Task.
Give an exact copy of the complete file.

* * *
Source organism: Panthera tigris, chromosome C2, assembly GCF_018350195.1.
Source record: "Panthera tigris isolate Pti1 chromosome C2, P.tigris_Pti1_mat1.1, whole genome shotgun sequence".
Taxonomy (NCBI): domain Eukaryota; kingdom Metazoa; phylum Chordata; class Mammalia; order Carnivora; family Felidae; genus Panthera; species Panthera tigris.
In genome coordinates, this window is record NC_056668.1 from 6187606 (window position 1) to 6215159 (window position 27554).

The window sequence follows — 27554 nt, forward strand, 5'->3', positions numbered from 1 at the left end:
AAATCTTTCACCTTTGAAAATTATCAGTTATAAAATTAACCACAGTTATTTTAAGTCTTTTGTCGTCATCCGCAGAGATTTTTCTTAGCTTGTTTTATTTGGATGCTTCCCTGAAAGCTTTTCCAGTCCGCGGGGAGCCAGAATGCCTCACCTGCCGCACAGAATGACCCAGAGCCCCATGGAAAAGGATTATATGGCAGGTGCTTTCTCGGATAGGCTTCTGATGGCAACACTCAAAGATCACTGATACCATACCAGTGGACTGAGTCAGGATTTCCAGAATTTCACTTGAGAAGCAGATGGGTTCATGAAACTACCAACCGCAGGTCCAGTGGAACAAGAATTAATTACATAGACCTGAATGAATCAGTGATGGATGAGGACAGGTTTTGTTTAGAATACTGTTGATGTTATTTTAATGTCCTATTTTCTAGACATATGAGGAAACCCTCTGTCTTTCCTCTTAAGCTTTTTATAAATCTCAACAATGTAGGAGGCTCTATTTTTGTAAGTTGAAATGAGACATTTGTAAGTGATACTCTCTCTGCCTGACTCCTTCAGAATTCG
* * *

Source organism: Panthera tigris, chromosome C2, assembly GCF_018350195.1.
Source record: "Panthera tigris isolate Pti1 chromosome C2, P.tigris_Pti1_mat1.1, whole genome shotgun sequence".
Taxonomy (NCBI): domain Eukaryota; kingdom Metazoa; phylum Chordata; class Mammalia; order Carnivora; family Felidae; genus Panthera; species Panthera tigris.
In genome coordinates, this window is record NC_056668.1 from 6187606 (window position 1) to 6215159 (window position 27554).

The window sequence follows — 27554 nt, forward strand, 5'->3', positions numbered from 1 at the left end:
AAATCTTTCACCTTTGAAAATTATCAGTTATAAAATTAACCACAGTTATTTTAAGTCTTTTGTCGTCATCCGCAGAGATTTTTCTTAGCTTGTTTTATTTGGATGCTTCCCTGAAAGCTTTTCCAGTCCGCGGGGAGCCAGAATGCCTCACCTGCCGCACAGAATGACCCAGAGCCCCATGGAAAAGGATTATATGGCAGGTGCTTTCTCGGATAGGCTTCTGATGGCAACACTCAAAGATCACTGATACCATACCAGTGGACTGAGTCAGGATTTCCAGAATTTCACTTGAGAAGCAGATGGGTTCATGAAACTACCAACCGCAGGTCCAGTGGAACAAGAATTAATTACATAGACCTGAATGAATCAGTGATGGATGAGGACAGGTTTTGTTTAGAATACTGTTGATGTTATTTTAATGTCCTATTTTCTAGACATATGAGGAAACCCTCTGTCTTTCCTCTTAAGCTTTTTATAAATCTCAACAATGTAGGAGGCTCTATTTTTGTAAGTTGAAATGAGACATTTGTAAGTGATACTCTCTCTGCCTGACTCCTTCAGAATTCG